Their pain has long gone. No odor from the gas warfare they endured remains. There are no echoes of the thump of artillery, no reverberation of the clash of arms, no sound of fusillades or the rat-a-tat of the machine guns. The trenches have long been filled; the entanglements of harsh wire gone, too. All is quiet on the Western Front.
But the memory remains of the industrial slaughter that was World War I. It echoes for later generations in fading black-and-white photographs, letters home stained with foxing and the poems of war poets like Wilfred Owen. And it echoes in the thoughts of the few surviving sons and daughters, frail and aged themselves, of the fathers who never came home.
And this week in the days leading up to November 11, the centenary of the end of World War I, one of the deadliest conflicts in the history of the human race, testimonies to the carnage are being pored over, discussed and debated.
On Sunday, hundreds of mourners turned up in the French village of Ors — some from as far away as the United States and New Zealand — to retrace the fateful last steps of Wilfred Owen, who died a week before Armistice Day along with hundreds of his fellows trying to cross a canal. They heard the plaintive notes of the Last Post being played on a bugle Owen retrieved from the battlefield.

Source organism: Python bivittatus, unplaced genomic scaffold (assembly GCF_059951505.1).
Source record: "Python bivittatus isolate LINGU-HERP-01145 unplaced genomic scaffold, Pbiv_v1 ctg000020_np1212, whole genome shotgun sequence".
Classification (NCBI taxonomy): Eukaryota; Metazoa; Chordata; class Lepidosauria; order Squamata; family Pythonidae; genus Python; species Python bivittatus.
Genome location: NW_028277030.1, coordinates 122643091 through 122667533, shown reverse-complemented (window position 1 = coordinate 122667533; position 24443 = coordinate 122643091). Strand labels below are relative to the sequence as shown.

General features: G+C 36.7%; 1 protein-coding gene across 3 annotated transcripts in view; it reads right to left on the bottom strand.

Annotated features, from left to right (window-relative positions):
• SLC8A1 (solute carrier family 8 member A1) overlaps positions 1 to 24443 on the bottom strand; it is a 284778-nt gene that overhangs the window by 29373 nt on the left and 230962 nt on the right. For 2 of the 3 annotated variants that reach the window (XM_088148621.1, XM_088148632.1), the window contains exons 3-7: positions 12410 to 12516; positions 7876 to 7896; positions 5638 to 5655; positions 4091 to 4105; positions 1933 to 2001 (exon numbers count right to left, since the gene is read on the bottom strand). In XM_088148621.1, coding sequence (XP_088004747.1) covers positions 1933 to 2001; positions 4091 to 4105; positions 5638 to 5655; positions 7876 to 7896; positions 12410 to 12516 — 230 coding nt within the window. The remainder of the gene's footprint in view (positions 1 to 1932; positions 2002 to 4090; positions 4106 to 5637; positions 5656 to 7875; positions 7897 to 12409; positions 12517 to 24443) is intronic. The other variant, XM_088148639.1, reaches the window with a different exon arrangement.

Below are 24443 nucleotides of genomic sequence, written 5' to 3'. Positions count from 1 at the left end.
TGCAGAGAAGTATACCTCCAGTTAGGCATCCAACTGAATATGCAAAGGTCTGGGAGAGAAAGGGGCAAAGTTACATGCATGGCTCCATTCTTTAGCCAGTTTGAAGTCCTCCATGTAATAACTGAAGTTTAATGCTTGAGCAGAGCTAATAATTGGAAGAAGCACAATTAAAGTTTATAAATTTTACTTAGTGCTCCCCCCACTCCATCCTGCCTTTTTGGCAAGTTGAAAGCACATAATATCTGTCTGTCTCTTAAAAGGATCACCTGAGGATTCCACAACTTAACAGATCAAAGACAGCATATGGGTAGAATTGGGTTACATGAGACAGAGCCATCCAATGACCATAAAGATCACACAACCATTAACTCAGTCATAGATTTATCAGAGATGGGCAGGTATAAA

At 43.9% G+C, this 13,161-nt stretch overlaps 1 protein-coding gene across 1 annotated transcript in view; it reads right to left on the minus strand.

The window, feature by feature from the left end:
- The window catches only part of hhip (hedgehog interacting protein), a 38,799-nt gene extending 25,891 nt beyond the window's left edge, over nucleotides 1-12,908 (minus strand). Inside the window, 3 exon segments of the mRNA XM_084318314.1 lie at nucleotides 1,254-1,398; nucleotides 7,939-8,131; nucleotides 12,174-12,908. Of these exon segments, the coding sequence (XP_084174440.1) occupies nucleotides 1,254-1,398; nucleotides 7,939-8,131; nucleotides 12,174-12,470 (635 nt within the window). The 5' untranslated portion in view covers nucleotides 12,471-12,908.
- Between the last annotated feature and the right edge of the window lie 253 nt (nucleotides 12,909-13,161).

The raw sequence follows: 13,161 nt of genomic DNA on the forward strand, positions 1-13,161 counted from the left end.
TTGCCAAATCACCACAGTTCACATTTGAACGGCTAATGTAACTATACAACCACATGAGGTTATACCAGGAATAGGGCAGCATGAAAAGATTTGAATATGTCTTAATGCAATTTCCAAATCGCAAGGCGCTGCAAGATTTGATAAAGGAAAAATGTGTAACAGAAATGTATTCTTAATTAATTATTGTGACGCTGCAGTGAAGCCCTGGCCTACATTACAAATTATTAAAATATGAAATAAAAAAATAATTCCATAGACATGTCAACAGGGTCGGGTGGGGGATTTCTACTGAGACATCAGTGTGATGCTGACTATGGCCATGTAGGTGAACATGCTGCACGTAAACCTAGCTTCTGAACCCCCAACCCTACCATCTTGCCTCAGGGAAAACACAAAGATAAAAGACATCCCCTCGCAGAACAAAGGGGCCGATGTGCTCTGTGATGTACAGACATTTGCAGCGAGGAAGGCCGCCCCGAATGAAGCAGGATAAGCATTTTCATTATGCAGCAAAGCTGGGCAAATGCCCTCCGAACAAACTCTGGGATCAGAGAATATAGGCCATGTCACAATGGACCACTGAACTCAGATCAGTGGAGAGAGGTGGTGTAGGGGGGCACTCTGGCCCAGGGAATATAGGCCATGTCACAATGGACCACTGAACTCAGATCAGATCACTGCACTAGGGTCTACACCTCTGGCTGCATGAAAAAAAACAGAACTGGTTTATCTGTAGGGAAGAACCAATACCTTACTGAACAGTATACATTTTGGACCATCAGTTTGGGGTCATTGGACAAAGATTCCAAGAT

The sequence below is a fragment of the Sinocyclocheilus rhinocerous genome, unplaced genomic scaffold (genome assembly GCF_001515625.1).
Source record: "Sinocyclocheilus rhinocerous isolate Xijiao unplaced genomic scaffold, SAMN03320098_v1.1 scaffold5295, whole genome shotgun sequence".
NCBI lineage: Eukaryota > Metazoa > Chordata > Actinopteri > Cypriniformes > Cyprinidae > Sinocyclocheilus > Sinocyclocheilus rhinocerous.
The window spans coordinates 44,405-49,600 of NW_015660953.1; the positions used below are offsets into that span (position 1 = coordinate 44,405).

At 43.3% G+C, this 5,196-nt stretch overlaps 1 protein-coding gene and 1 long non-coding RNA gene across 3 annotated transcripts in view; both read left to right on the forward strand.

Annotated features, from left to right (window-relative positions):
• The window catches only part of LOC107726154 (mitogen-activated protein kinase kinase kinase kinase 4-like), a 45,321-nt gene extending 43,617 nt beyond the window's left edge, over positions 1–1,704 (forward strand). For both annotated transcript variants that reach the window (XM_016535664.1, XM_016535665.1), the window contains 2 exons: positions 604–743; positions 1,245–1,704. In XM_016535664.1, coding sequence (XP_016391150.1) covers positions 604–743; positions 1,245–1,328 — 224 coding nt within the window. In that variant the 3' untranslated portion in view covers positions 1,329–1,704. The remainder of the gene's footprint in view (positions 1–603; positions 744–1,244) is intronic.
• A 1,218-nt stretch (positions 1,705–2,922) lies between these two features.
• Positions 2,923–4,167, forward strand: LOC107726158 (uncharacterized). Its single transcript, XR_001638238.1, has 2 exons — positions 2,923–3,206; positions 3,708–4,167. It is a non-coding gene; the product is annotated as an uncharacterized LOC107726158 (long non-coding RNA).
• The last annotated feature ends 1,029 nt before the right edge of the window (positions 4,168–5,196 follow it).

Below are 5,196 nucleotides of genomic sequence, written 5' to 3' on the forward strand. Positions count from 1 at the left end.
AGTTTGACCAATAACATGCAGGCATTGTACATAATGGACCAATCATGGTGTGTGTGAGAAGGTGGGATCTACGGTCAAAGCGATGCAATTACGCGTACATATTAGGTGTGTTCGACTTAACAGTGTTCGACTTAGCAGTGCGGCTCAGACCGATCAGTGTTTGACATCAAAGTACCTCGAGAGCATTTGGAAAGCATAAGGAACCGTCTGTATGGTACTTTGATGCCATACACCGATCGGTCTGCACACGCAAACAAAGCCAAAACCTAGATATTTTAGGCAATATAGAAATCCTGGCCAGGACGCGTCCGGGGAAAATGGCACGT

His last letter home, written while he and his men rested before battle, included this final line: “You could not be visited by a band of friends half so fine as surround me.”
How best to commemorate the “band of friends”? Was it so sweet and fitting to die for one’s country in World War I? Should the victors of the war strike triumphant tones or downplay military victory in order to avoid offending vanquished European neighbors who are now allies?
Some 80 leaders from around the world, including U.S. President Donald Trump and German Chancellor Angela Merkel, will fly into France this week to attend remembrance events marking a century since the guns fell silent on the Western Front. The culmination of the commemorations in France will come with a ceremony at the Arc de Triomphe in Paris on Monday.
French President Emmanuel Macron has been keen to avoid any triumphalism. The tone of Macron’s speech at the Tomb of the Unknown Soldier will be respectful of the millions, regardless of nationality, who died in the four-year conflict, say his officials.
That order has sparked disgruntlement from some military veterans, including Michel Goya, a historian and former colonel, who accused Macron of “insulting the soldiers of 1918.” Military historian Bénédicte Chéron told France’s French Le Figaro newspaper recently that Macron and his ministers misunderstand “the continuity between the engagement of 1914-18 soldiers, and that of soldiers today.”
Nearly 37 million soldiers and civilians are estimated to have been killed in World War I and Macron’s aides say that many people view the 1914-1918 war as an unnecessary slaughter rather than a victory that should be celebrated with too much military pomp. Many in France and across Europe seem to agree with him.